“There are more things in heaven and earth, Horatio, than are dreamt of in your philosophy.”
Lately this Shakespearean quotation has been popping into my mind quite regularly. Maybe it’s because since coming to Mt. Shasta, my imaginal boundaries have stretched considerably. Things I didn’t quite believe or understand before I have no problem accepting now.
I remember, for instance, at a gathering two years ago, hearing a woman introduce herself in a certain rather unbelievable way. I thought, “Oh boy, that’s too woo-woo even for me!” (Later I felt bad because I realized she was telepathic and probably heard my thoughts.) Within a few months, I had absolutely no problem accepting what, back then, had felt way too strange to be real.
And what is “reality” anyway? Do you remember the movie from a few years ago called What the Bleep Do We Know? Alternate and parallel realities were some of the many concepts discussed. Similarly, in shamanic thought, our current three-dimensional physical reality is described as “consensual reality” because the belief is that we create our reality by our thoughts and beliefs. Currently, most people believe the world is filled with war, pollution, violence, greedy corporations, and power-hungry politicians. And so that is the reality most of us experience. What if, instead, the majority believed our world was an exquisitely beautiful place filled with love? Would the reality shift to match those beliefs? That is the theory.
I can see some of you rolling your eyes right now. But what if physicists and professors believed this too? Consider the following:
“There is no one reality. Each of us lives in a separate universe. That’s not speaking metaphorically. This is the hypothesis of the stark nature of reality suggested by recent developments in quantum physics. Reality in a dynamic universe is non-objective. (Cynthia’s emphasis.) Consciousness is the only reality.” With those words, M. R. Franks, a life member of the Royal Astronomical Society of Canada, and also a law professor, begins his new book, The Universe and Multiple Reality.” (http://www.manyuniverses.com/indexH.htm)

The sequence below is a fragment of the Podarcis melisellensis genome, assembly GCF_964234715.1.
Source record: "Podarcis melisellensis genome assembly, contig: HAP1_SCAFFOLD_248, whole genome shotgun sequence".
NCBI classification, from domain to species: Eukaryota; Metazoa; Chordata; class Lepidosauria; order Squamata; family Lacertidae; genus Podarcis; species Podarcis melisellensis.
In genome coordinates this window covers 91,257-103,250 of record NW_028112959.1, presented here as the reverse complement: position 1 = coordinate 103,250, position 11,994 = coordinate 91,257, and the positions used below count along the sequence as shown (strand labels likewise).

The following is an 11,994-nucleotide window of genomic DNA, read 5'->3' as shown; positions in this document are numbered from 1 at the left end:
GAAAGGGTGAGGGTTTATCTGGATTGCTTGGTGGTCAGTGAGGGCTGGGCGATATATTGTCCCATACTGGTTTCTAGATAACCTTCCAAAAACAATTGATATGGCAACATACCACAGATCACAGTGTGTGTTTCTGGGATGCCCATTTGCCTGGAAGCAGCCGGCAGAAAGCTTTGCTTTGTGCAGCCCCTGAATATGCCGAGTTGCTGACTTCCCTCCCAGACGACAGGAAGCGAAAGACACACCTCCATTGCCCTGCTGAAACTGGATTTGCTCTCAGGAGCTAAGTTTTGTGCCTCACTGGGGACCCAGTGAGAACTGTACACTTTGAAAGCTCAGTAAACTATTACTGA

Here is what I now know: there are many worlds, dimensions, realms, and realities. I also know that there are a vast number of beings who exist in non-physical form and in places other than the surface of our Earth. Furthermore, some of these exceptionally wise, good, and loving beings are available to help us out with the messed up, fast-changing, and rather frightening world that is our consensual reality.
Too woo-woo for you? Well, sometimes it’s a matter of choice. Would you rather believe something incredibly unpleasant, maybe even horrifying? Or would you prefer to believe in something fascinating and maybe even helpful? And which is more likely to create positive change?
To quote Shakespeare again, “Ay, there’s the rub.”